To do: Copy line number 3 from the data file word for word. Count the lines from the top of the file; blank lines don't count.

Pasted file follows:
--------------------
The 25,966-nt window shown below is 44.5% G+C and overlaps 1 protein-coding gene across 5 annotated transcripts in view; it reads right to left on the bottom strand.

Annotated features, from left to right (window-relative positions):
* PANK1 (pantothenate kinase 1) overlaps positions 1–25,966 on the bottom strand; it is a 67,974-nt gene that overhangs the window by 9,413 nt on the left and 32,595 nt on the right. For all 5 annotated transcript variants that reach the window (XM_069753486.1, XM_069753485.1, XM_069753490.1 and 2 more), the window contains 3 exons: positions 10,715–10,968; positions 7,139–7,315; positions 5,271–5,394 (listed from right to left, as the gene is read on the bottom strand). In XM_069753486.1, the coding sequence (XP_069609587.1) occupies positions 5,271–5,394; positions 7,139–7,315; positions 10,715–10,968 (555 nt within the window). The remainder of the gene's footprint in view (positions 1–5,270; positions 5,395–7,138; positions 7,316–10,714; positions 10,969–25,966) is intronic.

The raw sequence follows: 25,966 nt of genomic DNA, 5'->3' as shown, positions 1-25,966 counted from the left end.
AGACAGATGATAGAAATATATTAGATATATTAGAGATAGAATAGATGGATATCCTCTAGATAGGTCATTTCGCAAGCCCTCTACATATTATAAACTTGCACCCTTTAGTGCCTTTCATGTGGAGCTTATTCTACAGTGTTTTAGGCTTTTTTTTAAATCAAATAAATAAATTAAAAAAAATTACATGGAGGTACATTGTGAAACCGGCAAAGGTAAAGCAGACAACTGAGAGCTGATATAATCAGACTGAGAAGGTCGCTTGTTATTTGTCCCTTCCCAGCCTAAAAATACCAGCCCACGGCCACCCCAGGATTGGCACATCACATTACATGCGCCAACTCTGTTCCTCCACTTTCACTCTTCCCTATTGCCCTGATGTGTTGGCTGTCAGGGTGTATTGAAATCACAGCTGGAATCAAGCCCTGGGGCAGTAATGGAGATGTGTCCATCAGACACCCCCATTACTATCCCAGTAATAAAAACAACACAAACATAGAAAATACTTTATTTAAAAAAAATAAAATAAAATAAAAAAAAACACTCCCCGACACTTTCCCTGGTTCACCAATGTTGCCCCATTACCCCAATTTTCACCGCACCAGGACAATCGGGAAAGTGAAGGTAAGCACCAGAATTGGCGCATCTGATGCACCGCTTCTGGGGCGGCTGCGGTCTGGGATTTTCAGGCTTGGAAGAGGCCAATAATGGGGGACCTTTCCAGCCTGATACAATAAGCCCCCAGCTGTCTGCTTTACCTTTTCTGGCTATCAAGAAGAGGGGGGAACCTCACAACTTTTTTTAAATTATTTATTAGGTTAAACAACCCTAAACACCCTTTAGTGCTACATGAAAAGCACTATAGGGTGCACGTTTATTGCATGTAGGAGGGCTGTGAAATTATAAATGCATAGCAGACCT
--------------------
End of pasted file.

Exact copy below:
* PANK1 (pantothenate kinase 1) overlaps positions 1–25,966 on the bottom strand; it is a 67,974-nt gene that overhangs the window by 9,413 nt on the left and 32,595 nt on the right. For all 5 annotated transcript variants that reach the window (XM_069753486.1, XM_069753485.1, XM_069753490.1 and 2 more), the window contains 3 exons: positions 10,715–10,968; positions 7,139–7,315; positions 5,271–5,394 (listed from right to left, as the gene is read on the bottom strand). In XM_069753486.1, the coding sequence (XP_069609587.1) occupies positions 5,271–5,394; positions 7,139–7,315; positions 10,715–10,968 (555 nt within the window). The remainder of the gene's footprint in view (positions 1–5,270; positions 5,395–7,138; positions 7,316–10,714; positions 10,969–25,966) is intronic.